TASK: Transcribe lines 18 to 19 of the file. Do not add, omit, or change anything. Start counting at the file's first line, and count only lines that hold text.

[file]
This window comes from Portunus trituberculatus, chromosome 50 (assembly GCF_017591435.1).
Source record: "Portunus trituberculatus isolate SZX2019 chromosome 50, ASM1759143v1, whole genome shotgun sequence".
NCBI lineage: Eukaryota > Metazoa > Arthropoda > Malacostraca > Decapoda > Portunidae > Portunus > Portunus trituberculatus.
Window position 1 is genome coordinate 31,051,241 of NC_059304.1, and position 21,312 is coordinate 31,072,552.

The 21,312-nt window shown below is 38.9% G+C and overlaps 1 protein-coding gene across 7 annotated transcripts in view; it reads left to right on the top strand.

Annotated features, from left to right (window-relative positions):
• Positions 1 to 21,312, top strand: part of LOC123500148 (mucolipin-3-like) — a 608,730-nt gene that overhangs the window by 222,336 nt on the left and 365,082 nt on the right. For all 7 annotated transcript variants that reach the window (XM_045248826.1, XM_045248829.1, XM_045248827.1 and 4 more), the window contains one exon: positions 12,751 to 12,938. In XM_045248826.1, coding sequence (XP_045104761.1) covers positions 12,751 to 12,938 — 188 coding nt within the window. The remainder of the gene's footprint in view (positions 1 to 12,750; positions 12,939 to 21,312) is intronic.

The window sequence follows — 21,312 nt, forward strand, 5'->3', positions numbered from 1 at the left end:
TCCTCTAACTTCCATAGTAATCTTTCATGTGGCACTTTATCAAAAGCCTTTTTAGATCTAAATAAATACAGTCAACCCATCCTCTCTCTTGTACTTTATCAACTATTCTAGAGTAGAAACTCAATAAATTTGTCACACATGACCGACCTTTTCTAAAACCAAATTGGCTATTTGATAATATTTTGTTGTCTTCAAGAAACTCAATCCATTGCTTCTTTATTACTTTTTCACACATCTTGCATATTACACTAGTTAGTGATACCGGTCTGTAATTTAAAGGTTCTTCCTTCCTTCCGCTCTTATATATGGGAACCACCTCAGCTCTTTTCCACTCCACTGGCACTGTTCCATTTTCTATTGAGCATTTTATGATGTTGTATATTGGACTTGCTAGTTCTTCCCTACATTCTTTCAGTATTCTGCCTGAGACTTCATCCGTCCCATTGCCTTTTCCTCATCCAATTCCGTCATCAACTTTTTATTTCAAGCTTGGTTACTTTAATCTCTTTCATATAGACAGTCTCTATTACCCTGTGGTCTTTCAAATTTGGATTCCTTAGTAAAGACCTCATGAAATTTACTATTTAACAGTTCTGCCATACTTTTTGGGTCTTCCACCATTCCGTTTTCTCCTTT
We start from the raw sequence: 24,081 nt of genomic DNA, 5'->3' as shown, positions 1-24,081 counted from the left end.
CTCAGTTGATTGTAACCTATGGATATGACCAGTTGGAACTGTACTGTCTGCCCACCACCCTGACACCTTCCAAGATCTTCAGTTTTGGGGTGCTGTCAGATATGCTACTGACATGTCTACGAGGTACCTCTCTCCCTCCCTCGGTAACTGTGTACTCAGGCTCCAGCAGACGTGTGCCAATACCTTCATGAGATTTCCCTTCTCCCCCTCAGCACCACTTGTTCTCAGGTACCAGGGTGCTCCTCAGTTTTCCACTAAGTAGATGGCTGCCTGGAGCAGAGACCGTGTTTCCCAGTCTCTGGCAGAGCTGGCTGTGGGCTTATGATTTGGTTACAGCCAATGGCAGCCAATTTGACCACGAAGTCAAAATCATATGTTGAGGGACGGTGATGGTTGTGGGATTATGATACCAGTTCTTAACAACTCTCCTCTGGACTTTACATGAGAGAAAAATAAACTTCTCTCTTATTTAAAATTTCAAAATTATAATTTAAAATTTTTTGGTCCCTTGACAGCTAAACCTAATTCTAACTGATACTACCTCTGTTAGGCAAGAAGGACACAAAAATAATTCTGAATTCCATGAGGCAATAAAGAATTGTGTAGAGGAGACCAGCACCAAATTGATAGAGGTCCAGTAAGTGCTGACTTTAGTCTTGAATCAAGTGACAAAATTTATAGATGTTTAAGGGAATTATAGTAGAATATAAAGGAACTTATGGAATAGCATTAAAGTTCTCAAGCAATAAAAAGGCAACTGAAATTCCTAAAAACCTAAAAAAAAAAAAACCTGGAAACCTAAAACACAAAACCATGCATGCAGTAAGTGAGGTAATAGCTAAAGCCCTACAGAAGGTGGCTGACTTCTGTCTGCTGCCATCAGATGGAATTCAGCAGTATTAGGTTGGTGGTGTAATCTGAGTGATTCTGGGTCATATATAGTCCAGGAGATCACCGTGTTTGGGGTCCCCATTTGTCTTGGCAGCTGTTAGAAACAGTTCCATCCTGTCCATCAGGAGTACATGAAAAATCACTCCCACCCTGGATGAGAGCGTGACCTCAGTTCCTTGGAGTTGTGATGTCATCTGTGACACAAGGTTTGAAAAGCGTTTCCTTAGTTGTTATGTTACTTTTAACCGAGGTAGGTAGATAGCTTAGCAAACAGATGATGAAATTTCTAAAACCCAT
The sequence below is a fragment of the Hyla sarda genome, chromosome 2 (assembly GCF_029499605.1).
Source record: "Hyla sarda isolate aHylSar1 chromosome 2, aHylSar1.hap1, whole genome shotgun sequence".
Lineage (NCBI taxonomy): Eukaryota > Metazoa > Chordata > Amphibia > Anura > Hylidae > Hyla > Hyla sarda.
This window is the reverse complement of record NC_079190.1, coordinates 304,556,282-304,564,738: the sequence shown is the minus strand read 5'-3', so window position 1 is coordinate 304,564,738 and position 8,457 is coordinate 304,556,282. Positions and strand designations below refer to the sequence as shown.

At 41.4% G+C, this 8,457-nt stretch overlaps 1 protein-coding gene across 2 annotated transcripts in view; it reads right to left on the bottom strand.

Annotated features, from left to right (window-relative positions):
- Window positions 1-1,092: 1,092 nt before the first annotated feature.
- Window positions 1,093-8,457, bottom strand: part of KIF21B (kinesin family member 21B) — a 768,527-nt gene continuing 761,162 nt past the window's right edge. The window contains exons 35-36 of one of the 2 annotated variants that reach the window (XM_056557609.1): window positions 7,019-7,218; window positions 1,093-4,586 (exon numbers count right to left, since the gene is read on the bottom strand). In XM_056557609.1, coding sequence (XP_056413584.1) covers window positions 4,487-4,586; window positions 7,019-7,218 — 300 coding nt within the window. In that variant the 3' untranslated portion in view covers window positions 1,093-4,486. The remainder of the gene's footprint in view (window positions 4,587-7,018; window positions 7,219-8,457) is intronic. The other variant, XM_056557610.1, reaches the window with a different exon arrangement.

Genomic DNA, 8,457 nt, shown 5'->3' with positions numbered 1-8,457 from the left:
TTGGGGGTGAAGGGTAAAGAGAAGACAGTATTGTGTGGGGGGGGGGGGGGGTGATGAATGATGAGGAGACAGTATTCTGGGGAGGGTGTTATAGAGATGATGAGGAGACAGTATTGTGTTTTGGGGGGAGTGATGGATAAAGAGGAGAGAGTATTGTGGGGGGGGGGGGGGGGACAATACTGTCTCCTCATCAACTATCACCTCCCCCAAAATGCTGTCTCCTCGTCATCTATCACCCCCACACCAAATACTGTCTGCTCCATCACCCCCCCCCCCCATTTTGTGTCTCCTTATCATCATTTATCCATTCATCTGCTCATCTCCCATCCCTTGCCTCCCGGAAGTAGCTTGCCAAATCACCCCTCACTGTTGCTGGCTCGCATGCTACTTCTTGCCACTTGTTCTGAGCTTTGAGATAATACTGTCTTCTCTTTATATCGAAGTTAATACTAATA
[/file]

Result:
- Window positions 1-1,092: 1,092 nt before the first annotated feature.
- Window positions 1,093-8,457, bottom strand: part of KIF21B (kinesin family member 21B) — a 768,527-nt gene continuing 761,162 nt past the window's right edge. The window contains exons 35-36 of one of the 2 annotated variants that reach the window (XM_056557609.1): window positions 7,019-7,218; window positions 1,093-4,586 (exon numbers count right to left, since the gene is read on the bottom strand). In XM_056557609.1, coding sequence (XP_056413584.1) covers window positions 4,487-4,586; window positions 7,019-7,218 — 300 coding nt within the window. In that variant the 3' untranslated portion in view covers window positions 1,093-4,486. The remainder of the gene's footprint in view (window positions 4,587-7,018; window positions 7,219-8,457) is intronic. The other variant, XM_056557610.1, reaches the window with a different exon arrangement.